Napoleon's tomb is on two levels within Les Invalides. The entrance is on the upper level. There, you're surrounded by exquisite murals, gold detailing, and sculptures galore.
To get a closer look at the tomb, head downstairs. You'll be met at the bottom of the crypt by two giant statues. The door to the crypt is made from canon from Austerlitz, one of Napoleon's most glorious victories.
Napoleon's tomb takes center stage, lying directly under Les Invalides' fabled dome. The dome is spectacular, both inside and out, with an otherworldly opulence. You cannot help but feel awed. To ensure continuing adoration, Paris re-gilded the dome's exterior in 1989. 12 kilograms of gold were required for the new coat of gold.
Napoleon's tomb sits on a beautiful mosaic floor. It contains a nest of six concentric coffins, made of iron, mahogany, lead, ebony, and oak. They coffins get progressively smaller until you get to the remains of the man himself.
Though an alpha, Napoleon was a smallish man. Much tinier than his bigger than life reputation. Hence the oft-used phrase "Napoleon Complex." But Napoleon wasn't all that diminutive. He was actually 5'6".
And his tomb is a magnificent one, fashioned from red Finnish porphyry and purple quartzite, (representing imperial power), set on a green granite pedestal. There's an inlaid green laurel wreath and marble surrounding the tomb. The casket basically lies in the centre of a giant sun. Oh, the symbolism.
On the floor, a polychrome mosaic illustrates the main battles of the Empire. In the circular gallery, there are 12 grave-faced marble statutes of winged women dressed in classical style. They're mounted against the pillars of the crypt and appear to guard Napoleon.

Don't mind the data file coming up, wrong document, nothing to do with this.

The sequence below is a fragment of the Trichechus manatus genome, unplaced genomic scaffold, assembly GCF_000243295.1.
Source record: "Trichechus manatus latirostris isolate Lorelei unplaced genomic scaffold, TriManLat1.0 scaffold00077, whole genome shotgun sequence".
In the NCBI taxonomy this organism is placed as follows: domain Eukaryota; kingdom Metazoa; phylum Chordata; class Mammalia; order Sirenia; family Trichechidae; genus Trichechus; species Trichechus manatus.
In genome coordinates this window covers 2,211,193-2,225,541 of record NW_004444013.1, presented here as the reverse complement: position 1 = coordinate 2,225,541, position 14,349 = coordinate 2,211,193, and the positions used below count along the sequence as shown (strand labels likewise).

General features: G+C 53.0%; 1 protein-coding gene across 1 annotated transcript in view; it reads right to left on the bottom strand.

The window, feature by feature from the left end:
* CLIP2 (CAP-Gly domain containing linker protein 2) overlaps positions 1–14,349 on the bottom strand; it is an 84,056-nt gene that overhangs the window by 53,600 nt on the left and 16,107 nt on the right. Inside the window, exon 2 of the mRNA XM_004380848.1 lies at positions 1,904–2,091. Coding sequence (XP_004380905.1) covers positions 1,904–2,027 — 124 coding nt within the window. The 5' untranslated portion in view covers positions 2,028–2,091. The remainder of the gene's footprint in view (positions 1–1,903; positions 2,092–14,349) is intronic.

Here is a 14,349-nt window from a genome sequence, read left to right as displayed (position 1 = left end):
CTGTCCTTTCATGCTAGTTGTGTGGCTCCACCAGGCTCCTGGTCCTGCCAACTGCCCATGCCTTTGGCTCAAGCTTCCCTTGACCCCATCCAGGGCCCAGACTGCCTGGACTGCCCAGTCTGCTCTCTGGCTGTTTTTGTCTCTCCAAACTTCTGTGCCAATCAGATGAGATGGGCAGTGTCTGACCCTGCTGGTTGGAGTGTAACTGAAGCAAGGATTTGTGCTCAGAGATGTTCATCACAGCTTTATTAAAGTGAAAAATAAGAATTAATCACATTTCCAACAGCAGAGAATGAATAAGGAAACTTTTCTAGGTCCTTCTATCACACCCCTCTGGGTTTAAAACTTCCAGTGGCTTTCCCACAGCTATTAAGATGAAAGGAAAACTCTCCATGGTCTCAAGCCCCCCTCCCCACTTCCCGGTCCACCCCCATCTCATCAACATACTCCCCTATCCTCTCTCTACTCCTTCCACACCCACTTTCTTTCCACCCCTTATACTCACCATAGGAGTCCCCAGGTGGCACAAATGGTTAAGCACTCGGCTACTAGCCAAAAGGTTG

The women, dubbed "Victories," represent Napoleon's military victories and hold symbolic laurel wreathes. They're the handiwork of French sculptor Jean Jacques Pradier, who is renowned for his neoclassical works at the Arc de Triumph and the Louvre.
There's also a towering 8 foot tall statue of the Napoleon himself. It's not exactly life size.
The center hall is flanked by four side chapels where other French notables are buried, including the sepultures of two of Napoleon's brothers, Jerome and Joseph Bonaparte.
You can also find the tomb of Napoleon's only legitimate son, Napoleon II, the so called "eaglet" and King of Rome. He had an early death due to tuberculosis.
Napoleon's civil accomplishments are also touted. In ten bas reliefs, Napoleon is lauded for bringing peace to France, for centralizing the government, and codifying laws.
The Chapel of Les Invalides
Napoleon's tomb shares space with the royal chapel inside Les Invalides. The chapel is included in your entry price, so you should definitely check it out.
In 1677, Louis XIV commissioned the architect Jules Hardouin-Mansart to build the dome and the royal chapel, known as the Cathedral of St. Louis des Invalides.
It was built between 1679-1708. The cathedral was Paris' tallest building until the Eiffel Tower was erected in1887. It's definitely one of Paris' must see churches.
You enter the royal chapel through monumental bronze doors decorated with fleurs-de-lys and Louis XIV's initials. Inside, the decoration is sumptuous: painted cupolas, pilasters. columns, low-relief sculptures, and stained-glass windows.